So I spend my life playing with fast cars, and the first time I'm on a track with my 23-year-old daughter–the backpacker with the Ivy League sociology degree–she blows me into the bulrushes. Almost literally: The downhill chicane leading onto the main straight at Oakland Valley threatens to launch you right over the rumble strip into a cattail-bordered pond if you don't get the kart rotated and the power down early.
That's right, go-karts.
Those things that Americans think of as Cushman-engine amusement-park rides, but that Europeans and South Americans employ to turn teenagers into the world's finest open-wheel racecar drivers. (Virtually every Formula 1 driver of any consequence has been a national or international kart champion.) Brook and I had entered a 4-hour kart endurance race at Oakland Valley Race Park, near Port Jervis, New York, in that bosky corner of the state where Pennsylvania, New Jersey, and New York meet. I came home wishing I'd discovered karts decades ago. Never have I learned as much about car control in as short a time.
Karts look absurd, with their wheelbarrow tires, primitive frames, lawnmower engines, and sitting-in-a-hole seating position, but don't be fooled. The tires are miniature but real racing slicks, the frames work just fine, and in the faster classes the engines accept the same degree of supertuning that a motorcycle does. (OK, the seating position does look ridiculous.) The combination replicates all of the dynamics of a true midengine racecar except the sheer acceleration and speed, though the fastest laydown shifters can do 140.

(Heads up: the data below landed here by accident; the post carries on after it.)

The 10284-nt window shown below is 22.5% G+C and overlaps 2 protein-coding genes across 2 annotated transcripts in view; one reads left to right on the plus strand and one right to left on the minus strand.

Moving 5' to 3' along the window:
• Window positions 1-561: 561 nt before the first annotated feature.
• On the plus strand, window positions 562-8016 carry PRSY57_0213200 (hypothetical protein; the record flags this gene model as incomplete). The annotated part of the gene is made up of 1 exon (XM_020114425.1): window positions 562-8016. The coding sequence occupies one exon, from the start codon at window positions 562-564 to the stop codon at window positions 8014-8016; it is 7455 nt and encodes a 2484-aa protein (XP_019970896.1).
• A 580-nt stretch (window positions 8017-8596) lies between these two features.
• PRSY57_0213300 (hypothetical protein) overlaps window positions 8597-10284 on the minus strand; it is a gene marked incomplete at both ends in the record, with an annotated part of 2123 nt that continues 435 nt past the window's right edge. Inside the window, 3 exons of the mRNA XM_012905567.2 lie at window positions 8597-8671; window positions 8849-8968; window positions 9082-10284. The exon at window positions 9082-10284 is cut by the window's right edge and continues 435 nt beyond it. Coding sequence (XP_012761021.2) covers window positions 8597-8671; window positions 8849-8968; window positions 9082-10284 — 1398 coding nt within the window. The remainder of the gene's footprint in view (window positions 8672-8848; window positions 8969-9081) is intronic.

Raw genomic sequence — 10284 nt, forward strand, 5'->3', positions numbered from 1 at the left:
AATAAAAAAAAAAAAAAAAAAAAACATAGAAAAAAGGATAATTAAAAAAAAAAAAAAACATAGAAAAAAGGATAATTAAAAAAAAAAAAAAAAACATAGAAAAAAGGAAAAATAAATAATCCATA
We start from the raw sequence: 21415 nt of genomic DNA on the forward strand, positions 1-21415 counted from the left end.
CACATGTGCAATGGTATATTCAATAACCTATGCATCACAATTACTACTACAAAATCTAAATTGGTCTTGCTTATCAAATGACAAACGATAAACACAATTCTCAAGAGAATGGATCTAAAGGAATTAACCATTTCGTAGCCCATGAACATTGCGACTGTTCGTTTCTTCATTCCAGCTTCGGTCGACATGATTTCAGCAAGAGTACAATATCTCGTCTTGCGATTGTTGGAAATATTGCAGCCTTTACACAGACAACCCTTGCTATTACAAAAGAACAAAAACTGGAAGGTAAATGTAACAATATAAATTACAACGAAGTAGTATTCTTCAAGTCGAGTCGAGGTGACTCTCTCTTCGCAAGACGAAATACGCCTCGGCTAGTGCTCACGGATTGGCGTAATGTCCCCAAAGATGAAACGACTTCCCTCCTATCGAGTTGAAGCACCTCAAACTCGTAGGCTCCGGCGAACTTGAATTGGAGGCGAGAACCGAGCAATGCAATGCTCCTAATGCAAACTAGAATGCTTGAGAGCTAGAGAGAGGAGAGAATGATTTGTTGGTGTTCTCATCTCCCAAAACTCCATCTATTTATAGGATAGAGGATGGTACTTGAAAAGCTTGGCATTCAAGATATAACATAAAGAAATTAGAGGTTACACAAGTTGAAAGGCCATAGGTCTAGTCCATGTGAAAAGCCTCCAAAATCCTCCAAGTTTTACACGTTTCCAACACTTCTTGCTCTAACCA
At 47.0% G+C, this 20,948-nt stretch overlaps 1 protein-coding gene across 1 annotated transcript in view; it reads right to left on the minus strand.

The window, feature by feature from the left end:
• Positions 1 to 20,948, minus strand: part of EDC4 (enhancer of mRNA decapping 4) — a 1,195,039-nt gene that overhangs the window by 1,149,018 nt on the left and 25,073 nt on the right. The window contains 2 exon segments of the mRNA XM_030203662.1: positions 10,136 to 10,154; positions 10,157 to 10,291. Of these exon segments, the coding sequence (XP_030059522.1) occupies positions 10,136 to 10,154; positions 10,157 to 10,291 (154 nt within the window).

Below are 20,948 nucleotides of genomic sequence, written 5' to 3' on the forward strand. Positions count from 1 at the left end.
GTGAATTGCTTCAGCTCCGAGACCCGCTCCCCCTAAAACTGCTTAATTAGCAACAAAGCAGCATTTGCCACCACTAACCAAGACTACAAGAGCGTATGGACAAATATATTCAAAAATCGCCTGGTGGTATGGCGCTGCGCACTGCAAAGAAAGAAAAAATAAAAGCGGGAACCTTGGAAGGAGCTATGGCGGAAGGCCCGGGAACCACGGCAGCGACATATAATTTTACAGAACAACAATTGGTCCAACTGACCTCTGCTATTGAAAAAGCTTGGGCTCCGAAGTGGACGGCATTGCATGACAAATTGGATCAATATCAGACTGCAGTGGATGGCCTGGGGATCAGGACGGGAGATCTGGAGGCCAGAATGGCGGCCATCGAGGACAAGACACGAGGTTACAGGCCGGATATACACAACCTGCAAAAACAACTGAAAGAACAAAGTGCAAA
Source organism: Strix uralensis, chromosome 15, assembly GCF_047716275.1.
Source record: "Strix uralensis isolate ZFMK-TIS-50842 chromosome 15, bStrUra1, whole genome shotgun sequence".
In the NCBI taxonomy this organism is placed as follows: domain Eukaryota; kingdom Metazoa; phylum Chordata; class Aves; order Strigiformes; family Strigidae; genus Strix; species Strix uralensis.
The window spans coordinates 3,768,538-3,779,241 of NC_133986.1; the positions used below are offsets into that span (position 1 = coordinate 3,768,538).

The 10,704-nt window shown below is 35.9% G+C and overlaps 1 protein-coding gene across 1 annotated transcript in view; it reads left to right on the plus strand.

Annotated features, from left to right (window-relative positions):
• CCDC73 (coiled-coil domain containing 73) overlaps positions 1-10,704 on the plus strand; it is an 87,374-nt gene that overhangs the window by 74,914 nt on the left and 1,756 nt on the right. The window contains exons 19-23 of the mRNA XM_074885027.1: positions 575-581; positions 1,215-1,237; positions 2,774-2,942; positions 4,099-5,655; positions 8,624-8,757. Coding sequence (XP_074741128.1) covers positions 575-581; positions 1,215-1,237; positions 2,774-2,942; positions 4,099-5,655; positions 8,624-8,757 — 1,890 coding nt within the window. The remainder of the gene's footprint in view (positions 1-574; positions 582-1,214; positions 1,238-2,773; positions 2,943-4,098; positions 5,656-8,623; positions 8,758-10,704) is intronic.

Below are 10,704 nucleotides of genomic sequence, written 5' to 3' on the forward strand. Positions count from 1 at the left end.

You're going to laugh, but the racecar that I'm rhapsodizing about was powered by a 9-horsepower, four-stroke, box-stock Honda industrial engine, had a single hydraulic disc brake on the rear axle, and topped out at all of 40 mph. But it's like going 60 in a small speedboat. Unless you've been there, you can't understand how different the sensation of speed is when your buns are 2 inches off the asphalt and the track is tight enough that only near the end of the main straight does the kart top out. Karts respond almost exactly as a pure racecar does to threshold and trail braking, to clumsy steering inputs and asking the tires to do too much, to left-foot braking, and to throttle steer. One of the things they'll teach most effectively is that a vehicle that is balanced, pointed, and under firm power at high speed is an awful lot more controllable and predictable than is one that's being driven cautiously, tentatively, and fearfully. And it's a hell of a lot faster.
Fortunately, my daughter and I were teamed together on the same kart, along with a third driver from our local Porsche Club chapter, or I'd have been really embarrassed to attempt to match her times. But we did drive "against" each other in separate karts during a morning-long training session run by Jay de Marcken, who travels all over the United States running races with a fleet of spec-built karts and giving introduction-to-karting classes. De Marcken lectured from a rusty mountain bike, and we walked the half-mile track while he pedaled from turn-in to apex to track-out trying to keep the attention of yet another bunch of karting novices, some of whom listened while others gossiped and cracked wise. How hard can this be? they thought. Little did they know.